What must a person do who has a doubt that he has omitted something in his recitation of the office? Is he bound to make assurance doubly sure by reciting the part of which he doubts?
If the doubt be a positive doubt, that is, if he have good reason to believe that he has recited it, he is not bound to anything further regarding the part in question. For instance, if a priest remembers having started the recitation of a lesson, and in a short time finds himself at the end of it, and cannot be sure if he have recited it, the presumption is in favour of the priest and of the recitation, because it is his custom to recite completely whatever part he commences. He has, thus, moral certainty that he has satisfied the precept, and it is not necessary to repeat it; if the necessity for repetition be admitted in such a case, a fruitful source of scruples is opened up.
On the other hand, if the doubt be negative—that is to say, if a person has no reasonable motive for believing that he has recited the full office or the full hour, he is bound to recite the part omitted, because in such a doubt, the precept of recitation is, as the theologians say, “in possession.” (St. Alphonsus, n. 150).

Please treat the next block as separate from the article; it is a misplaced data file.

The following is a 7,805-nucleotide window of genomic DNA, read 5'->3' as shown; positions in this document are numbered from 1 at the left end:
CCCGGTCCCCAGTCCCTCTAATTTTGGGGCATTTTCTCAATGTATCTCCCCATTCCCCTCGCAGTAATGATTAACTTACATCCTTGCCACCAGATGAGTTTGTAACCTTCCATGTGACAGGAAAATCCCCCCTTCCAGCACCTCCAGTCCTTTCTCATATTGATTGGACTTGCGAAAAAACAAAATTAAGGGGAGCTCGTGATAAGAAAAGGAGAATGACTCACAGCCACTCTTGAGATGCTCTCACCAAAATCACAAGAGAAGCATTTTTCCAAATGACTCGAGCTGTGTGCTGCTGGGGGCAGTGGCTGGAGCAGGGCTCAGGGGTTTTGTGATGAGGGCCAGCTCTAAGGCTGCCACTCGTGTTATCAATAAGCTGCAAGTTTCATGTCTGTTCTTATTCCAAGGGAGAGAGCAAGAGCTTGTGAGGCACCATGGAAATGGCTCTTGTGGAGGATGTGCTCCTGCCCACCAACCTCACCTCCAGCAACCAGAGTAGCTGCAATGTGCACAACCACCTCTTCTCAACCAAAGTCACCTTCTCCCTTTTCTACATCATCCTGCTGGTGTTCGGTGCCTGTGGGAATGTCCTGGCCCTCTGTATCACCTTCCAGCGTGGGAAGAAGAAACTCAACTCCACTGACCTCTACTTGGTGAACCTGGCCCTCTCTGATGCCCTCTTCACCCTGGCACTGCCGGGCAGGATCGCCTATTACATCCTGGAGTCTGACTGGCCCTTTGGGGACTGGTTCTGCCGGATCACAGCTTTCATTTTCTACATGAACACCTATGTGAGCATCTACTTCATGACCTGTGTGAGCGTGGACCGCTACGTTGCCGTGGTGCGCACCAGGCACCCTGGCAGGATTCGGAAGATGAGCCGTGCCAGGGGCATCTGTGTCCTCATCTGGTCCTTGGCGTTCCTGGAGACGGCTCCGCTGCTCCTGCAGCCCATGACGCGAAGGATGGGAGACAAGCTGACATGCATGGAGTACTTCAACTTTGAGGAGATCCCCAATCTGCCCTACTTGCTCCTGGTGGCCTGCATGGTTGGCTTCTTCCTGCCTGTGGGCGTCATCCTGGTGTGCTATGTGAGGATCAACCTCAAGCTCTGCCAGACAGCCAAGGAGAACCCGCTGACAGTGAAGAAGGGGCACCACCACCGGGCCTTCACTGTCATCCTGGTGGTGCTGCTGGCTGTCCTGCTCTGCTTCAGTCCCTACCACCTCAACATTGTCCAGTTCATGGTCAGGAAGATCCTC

It is not allowed to change anything nor to add anything to the daily office without permission. The Sacred Congregation of Rites (10 June, 1690, n. 3222) replied to a query, that in saints’ offices nothing is to be added and nothing is to be changed, and this reply applies to all sorts of offices, old and new.
In reciting the Divine Office two points of order are to be noted: (1) the order or arrangement of offices, (2) the order or arrangement of Hours. The order of offices indicates which office is to be said on each day as laid down in the calendar. The order of the Hours points out which of the seven hours should be recited, firstly, secondly, etc., Matins, Lauds, Prime, Terce, etc. It is of obligation to observe both orders. But is it a sin to change wilfully the order of the office? It is not, if there be a reasonable cause for the change. For instance, if a priest cannot say the office proper to his diocese on a certain day, but says some other approved office, the change is not a sin. But if a priest, ex industria, substitute one office for another, it is per se a venial sin; but if an office be said which is very much shorter than the calendar office, or if this changing or substituting be so frequent as to disturb gravely the good order of the year’s offices, the sin may be (and, according to some authors, is) a mortal sin.